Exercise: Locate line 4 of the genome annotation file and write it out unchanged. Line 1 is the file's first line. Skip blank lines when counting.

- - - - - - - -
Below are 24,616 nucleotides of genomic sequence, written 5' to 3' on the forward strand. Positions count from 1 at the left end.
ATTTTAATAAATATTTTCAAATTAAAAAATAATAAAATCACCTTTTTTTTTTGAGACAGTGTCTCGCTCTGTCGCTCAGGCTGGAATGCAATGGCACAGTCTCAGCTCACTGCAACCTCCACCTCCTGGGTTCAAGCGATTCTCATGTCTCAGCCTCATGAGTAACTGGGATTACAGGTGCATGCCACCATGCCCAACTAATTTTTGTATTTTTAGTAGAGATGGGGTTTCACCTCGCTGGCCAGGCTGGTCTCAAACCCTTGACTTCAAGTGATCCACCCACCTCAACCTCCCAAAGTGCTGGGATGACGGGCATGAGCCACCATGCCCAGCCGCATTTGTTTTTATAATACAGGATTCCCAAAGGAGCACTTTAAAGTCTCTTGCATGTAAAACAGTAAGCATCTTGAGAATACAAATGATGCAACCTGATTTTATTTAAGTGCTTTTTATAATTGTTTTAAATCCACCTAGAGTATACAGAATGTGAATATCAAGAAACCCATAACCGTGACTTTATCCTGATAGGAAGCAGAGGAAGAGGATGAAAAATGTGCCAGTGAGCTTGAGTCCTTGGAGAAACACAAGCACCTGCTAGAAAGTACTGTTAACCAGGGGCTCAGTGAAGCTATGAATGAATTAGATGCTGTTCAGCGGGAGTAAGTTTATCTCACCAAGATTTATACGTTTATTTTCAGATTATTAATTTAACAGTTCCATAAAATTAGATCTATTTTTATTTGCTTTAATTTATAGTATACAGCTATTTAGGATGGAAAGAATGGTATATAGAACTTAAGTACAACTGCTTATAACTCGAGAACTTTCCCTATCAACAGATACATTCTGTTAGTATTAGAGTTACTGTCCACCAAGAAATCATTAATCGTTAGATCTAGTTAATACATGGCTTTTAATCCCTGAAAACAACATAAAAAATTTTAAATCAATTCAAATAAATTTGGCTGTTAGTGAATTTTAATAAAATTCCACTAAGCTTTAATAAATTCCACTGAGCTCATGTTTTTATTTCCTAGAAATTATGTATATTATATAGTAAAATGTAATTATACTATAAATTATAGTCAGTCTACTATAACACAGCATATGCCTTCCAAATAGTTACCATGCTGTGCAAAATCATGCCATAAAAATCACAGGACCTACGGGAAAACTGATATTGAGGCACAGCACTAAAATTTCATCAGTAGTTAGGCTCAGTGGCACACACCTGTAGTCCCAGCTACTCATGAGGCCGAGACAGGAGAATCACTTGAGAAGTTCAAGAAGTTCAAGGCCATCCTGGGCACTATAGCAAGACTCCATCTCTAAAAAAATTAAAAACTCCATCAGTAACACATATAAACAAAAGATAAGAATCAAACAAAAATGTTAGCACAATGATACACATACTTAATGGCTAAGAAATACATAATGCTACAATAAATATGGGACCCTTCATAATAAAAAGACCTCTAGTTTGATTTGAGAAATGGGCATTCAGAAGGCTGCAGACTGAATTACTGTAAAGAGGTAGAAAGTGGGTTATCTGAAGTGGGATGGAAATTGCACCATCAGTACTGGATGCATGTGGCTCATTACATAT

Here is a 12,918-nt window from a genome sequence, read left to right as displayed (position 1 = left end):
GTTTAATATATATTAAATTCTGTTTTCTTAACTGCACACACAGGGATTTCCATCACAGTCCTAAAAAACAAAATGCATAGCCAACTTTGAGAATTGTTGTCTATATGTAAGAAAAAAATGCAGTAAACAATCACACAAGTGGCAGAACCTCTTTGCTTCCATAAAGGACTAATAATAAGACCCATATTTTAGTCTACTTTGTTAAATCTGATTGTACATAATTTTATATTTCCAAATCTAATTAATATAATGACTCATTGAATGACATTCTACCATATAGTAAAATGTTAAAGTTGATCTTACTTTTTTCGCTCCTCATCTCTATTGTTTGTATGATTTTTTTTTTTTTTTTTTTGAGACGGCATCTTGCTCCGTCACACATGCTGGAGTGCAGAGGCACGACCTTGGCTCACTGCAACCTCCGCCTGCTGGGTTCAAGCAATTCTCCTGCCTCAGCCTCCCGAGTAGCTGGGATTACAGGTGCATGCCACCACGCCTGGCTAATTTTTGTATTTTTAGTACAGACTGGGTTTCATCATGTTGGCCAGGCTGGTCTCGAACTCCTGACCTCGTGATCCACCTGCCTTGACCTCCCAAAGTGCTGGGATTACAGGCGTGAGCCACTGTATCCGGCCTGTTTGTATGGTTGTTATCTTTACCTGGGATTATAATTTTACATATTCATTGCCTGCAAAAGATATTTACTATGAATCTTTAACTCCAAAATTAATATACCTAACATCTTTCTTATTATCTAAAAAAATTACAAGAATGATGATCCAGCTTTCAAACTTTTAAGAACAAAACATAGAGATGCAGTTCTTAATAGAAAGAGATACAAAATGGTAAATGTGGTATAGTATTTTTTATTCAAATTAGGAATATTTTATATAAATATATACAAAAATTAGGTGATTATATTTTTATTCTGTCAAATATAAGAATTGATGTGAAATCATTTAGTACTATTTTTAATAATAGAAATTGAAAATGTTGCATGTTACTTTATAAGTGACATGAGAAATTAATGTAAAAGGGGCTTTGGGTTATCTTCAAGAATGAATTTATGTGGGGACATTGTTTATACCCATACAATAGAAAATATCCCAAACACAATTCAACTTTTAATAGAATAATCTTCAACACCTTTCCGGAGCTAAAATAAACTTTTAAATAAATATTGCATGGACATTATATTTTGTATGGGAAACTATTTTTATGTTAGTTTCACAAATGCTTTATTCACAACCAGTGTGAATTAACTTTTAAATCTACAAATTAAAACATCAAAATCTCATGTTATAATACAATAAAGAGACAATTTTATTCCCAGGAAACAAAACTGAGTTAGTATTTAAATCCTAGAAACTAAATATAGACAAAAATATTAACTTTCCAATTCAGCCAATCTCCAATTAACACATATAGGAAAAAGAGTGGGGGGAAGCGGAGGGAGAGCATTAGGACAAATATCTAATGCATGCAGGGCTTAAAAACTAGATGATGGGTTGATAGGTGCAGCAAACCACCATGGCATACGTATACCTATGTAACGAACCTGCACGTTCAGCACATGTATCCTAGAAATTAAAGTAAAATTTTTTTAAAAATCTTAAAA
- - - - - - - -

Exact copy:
GTTTAATATATATTAAATTCTGTTTTCTTAACTGCACACACAGGGATTTCCATCACAGTCCTAAAAAACAAAATGCATAGCCAACTTTGAGAATTGTTGTCTATATGTAAGAAAAAAATGCAGTAAACAATCACACAAGTGGCAGAACCTCTTTGCTTCCATAAAGGACTAATAATAAGACCCATATTTTAGTCTACTTTGTTAAATCTGATTGTACATAATTTTATATTTCCAAATCTAATTAATATAATGACTCATTGAATGACATTCTACCATATAGTAAAATGTTAAAGTTGATCTTACTTTTTTCGCTCCTCATCTCTATTGTTTGTATGATTTTTTTTTTTTTTTTTTTGAGACGGCATCTTGCTCCGTCACACATGCTGGAGTGCAGAGGCACGACCTTGGCTCACTGCAACCTCCGCCTGCTGGGTTCAAGCAATTCTCCTGCCTCAGCCTCCCGAGTAGCTGGGATTACAGGTGCATGCCACCACGCCTGGCTAATTTTTGTATTTTTAGTACAGACTGGGTTTCATCATGTTGGCCAGGCTGGTCTCGAACTCCTGACCTCGTGATCCACCTGCCTTGACCTCCCAAAGTGCTGGGATTACAGGCGTGAGCCACTGTATCCGGCCTGTTTGTATGGTTGTTATCTTTACCTGGGATTATAATTTTACATATTCATTGCCTGCAAAAGATATTTACTATGAATCTTTAACTCCAAAATTAATATACCTAACATCTTTCTTATTATCTAAAAAAATTACAAGAATGATGATCCAGCTTTCAAACTTTTAAGAACAAAACATAGAGATGCAGTTCTTAATAGAAAGAGATACAAAATGGTAAATGTGGTATAGTATTTTTTATTCAAATTAGGAATATTTTATATAAATATATACAAAAATTAGGTGATTATATTTTTATTCTGTCAAATATAAGAATTGATGTGAAATCATTTAGTACTATTTTTAATAATAGAAATTGAAAATGTTGCATGTTACTTTATAAGTGACATGAGAAATTAATGTAAAAGGGGCTTTGGGTTATCTTCAAGAATGAATTTATGTGGGGACATTGTTTATACCCATACAATAGAAAATATCCCAAACACAATTCAACTTTTAATAGAATAATCTTCAACACCTTTCCGGAGCTAAAATAAACTTTTAAATAAATATTGCATGGACATTATATTTTGTATGGGAAACTATTTTTATGTTAGTTTCACAAATGCTTTATTCACAACCAGTGTGAATTAACTTTTAAATCTACAAATTAAAACATCAAAATCTCATGTTATAATACAATAAAGAGACAATTTTATTCCCAGGAAACAAAACTGAGTTAGTATTTAAATCCTAGAAACTAAATATAGACAAAAATATTAACTTTCCAATTCAGCCAATCTCCAATTAACACATATAGGAAAAAGAGTGGGGGGAAGCGGAGGGAGAGCATTAGGACAAATATCTAATGCATGCAGGGCTTAAAAACTAGATGATGGGTTGATAGGTGCAGCAAACCACCATGGCATACGTATACCTATGTAACGAACCTGCACGTTCAGCACATGTATCCTAGAAATTAAAGTAAAATTTTTTTAAAAATCTTAAAA